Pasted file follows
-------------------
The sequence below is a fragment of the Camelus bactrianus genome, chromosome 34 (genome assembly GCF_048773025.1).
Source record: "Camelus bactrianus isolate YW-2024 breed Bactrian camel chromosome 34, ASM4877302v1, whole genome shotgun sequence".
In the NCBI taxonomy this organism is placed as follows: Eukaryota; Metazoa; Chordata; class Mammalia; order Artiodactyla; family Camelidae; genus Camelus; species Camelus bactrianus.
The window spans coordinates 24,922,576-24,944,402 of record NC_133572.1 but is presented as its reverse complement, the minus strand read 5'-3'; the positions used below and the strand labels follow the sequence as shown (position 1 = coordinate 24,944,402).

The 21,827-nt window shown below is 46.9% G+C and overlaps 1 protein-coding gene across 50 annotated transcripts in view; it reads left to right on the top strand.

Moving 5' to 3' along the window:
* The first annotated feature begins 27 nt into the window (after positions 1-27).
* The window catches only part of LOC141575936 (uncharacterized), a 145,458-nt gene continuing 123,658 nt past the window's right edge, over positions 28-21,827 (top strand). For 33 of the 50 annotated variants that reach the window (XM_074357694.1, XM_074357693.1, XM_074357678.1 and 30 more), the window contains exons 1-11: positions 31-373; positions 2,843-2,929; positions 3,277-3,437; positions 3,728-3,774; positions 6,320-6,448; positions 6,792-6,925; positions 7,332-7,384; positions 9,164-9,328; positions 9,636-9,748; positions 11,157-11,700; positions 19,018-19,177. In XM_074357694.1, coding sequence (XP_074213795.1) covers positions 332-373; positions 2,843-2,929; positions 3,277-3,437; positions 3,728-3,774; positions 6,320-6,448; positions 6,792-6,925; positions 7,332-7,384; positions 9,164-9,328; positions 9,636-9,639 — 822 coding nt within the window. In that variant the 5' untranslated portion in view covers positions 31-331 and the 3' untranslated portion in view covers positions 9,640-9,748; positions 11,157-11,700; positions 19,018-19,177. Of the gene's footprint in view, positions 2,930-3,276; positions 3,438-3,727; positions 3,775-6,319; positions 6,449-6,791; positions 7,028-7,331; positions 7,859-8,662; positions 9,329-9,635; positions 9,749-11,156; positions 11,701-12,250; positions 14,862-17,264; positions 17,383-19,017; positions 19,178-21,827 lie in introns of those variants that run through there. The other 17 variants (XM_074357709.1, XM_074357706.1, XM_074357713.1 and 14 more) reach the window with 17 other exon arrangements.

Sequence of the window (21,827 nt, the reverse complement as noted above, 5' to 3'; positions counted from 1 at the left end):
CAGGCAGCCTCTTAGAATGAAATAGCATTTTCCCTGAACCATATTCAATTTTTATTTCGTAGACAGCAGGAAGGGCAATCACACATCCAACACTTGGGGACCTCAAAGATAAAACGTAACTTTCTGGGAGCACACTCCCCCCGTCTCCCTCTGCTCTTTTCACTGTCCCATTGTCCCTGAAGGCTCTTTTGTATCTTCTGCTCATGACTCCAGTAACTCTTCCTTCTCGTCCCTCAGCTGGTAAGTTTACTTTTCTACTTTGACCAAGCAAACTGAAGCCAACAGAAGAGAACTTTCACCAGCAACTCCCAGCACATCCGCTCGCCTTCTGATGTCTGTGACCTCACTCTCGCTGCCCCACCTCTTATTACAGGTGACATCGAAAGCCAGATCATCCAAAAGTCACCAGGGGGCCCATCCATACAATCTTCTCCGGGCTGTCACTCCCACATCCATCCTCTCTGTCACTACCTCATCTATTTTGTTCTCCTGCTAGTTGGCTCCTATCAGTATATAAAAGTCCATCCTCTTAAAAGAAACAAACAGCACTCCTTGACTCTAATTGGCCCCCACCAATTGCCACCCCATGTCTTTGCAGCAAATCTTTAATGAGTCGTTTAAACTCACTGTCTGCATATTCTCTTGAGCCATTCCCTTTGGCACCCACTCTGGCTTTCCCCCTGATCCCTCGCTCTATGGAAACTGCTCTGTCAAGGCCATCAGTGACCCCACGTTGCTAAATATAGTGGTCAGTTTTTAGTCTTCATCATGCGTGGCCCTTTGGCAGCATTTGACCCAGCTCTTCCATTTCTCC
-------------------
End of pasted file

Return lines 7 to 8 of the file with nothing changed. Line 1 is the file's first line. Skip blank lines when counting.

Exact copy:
* The first annotated feature begins 27 nt into the window (after positions 1-27).
* The window catches only part of LOC141575936 (uncharacterized), a 145,458-nt gene continuing 123,658 nt past the window's right edge, over positions 28-21,827 (top strand). For 33 of the 50 annotated variants that reach the window (XM_074357694.1, XM_074357693.1, XM_074357678.1 and 30 more), the window contains exons 1-11: positions 31-373; positions 2,843-2,929; positions 3,277-3,437; positions 3,728-3,774; positions 6,320-6,448; positions 6,792-6,925; positions 7,332-7,384; positions 9,164-9,328; positions 9,636-9,748; positions 11,157-11,700; positions 19,018-19,177. In XM_074357694.1, coding sequence (XP_074213795.1) covers positions 332-373; positions 2,843-2,929; positions 3,277-3,437; positions 3,728-3,774; positions 6,320-6,448; positions 6,792-6,925; positions 7,332-7,384; positions 9,164-9,328; positions 9,636-9,639 — 822 coding nt within the window. In that variant the 5' untranslated portion in view covers positions 31-331 and the 3' untranslated portion in view covers positions 9,640-9,748; positions 11,157-11,700; positions 19,018-19,177. Of the gene's footprint in view, positions 2,930-3,276; positions 3,438-3,727; positions 3,775-6,319; positions 6,449-6,791; positions 7,028-7,331; positions 7,859-8,662; positions 9,329-9,635; positions 9,749-11,156; positions 11,701-12,250; positions 14,862-17,264; positions 17,383-19,017; positions 19,178-21,827 lie in introns of those variants that run through there. The other 17 variants (XM_074357709.1, XM_074357706.1, XM_074357713.1 and 14 more) reach the window with 17 other exon arrangements.